A lawsuit accusing 20 of the biggest Wall Street banks of rigging the $13 trillion market for securities sold by the U.S. Department of the Treasury was expanded late Wednesday night with the filing of an amended complaint that alleges two interrelated conspiracies.
The revised suit, filed in the Southern District of New York and brought by an array of large institutional investors, including union, state and municipal pension funds, includes allegations that bankers at competing banks “routinely” shared sensitive client information with each other in chat rooms, allowing them to profit at their clients’ expense.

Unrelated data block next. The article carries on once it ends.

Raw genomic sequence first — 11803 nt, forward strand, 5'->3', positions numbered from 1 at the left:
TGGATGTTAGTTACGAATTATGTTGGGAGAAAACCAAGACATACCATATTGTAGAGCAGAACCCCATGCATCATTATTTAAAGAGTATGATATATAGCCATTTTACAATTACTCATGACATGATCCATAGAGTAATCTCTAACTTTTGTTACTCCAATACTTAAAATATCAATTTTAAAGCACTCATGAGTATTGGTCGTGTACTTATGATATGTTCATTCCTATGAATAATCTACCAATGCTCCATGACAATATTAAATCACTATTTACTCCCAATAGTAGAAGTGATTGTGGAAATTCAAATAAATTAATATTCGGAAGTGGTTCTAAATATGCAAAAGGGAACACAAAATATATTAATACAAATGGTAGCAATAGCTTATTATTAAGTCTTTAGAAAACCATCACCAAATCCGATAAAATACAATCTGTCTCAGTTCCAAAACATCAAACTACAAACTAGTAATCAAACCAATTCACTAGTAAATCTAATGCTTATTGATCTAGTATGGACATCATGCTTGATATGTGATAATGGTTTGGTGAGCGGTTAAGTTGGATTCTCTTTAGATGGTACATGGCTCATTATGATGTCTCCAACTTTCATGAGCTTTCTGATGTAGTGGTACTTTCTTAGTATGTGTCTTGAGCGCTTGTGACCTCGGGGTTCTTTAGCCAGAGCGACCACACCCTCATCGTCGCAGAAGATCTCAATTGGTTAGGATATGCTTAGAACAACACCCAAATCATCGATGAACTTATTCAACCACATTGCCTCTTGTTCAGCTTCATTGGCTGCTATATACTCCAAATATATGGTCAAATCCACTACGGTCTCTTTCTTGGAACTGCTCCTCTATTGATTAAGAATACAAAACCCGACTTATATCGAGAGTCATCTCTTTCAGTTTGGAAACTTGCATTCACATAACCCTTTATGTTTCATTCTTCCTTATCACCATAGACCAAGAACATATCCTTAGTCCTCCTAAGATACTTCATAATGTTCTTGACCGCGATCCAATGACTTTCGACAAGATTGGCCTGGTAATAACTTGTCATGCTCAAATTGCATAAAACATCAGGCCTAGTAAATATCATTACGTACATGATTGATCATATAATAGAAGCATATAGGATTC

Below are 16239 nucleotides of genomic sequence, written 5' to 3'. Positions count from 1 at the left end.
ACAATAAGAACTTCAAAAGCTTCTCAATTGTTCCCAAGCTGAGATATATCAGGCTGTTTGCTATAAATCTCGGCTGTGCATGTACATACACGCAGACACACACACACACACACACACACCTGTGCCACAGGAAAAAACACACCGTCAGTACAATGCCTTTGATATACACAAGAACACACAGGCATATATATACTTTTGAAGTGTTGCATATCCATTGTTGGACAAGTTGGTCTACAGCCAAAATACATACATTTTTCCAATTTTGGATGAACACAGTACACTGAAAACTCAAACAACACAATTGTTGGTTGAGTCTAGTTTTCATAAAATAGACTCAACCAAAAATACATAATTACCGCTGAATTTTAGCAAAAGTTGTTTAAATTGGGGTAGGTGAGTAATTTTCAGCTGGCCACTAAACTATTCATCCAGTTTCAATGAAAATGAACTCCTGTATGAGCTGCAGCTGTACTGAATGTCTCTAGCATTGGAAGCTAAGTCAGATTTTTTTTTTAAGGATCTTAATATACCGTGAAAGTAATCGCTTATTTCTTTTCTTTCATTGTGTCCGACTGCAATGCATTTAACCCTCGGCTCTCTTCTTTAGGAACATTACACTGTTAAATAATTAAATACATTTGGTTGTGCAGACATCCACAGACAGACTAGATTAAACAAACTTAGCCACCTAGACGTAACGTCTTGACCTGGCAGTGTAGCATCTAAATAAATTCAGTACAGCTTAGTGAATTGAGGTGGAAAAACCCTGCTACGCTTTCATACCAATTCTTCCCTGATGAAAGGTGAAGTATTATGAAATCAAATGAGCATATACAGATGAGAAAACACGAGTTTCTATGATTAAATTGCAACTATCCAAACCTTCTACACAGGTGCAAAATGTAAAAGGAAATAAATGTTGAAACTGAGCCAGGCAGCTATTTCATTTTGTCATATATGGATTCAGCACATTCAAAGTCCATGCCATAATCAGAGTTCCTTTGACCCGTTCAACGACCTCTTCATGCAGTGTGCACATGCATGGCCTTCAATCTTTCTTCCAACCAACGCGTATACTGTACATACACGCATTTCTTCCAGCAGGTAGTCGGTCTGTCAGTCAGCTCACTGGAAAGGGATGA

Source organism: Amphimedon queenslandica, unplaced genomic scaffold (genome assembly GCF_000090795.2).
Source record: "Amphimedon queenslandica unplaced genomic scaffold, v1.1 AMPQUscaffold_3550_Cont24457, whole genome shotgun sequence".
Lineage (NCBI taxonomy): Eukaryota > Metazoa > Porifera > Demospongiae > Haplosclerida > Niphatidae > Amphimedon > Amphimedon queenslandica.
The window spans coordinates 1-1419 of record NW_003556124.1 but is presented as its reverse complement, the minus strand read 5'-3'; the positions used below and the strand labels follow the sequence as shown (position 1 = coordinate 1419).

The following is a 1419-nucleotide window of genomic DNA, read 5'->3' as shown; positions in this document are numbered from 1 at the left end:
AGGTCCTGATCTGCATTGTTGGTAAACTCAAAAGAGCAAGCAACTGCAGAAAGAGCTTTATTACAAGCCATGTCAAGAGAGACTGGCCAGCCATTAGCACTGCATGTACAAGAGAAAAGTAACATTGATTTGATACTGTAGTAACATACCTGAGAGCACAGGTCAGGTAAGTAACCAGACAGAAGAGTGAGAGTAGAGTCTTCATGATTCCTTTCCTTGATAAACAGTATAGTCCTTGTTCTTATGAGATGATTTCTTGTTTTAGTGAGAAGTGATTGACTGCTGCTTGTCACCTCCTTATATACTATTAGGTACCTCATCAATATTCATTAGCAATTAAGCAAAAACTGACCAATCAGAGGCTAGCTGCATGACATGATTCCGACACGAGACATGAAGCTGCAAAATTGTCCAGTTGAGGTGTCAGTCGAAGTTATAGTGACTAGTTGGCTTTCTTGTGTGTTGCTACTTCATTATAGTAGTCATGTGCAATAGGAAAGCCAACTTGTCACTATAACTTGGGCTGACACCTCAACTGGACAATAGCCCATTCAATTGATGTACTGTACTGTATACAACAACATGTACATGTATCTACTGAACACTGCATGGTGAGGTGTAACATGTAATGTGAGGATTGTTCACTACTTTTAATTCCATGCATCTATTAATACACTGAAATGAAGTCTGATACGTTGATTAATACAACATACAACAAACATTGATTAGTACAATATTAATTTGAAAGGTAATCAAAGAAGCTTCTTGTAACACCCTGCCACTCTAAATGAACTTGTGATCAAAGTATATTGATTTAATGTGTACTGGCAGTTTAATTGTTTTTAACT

In addition, the new complaint outlines an alleged scheme by a smaller group of seven banks, including JPMorgan, Citigroup, Barclays and Goldman Sachs, to thwart competition in the bidding process in the U.S. Treasury market by blocking their clients’ access to electronic trading platforms where better prices were available.
Quinn Emanuel Urquhart & Sullivan LLP, Cohen Milstein Sellers & Toll PLLC and Labaton Sucharow LLP were selected in August to lead class actions that have been centralized in New York's Southern District before U.S. District Judge Paul G. Gardephe. To date, more than 48 putative class action complaints have been filed that allege banks conspired to manipulate auction prices in order to boost their own profits, according to the law firms.
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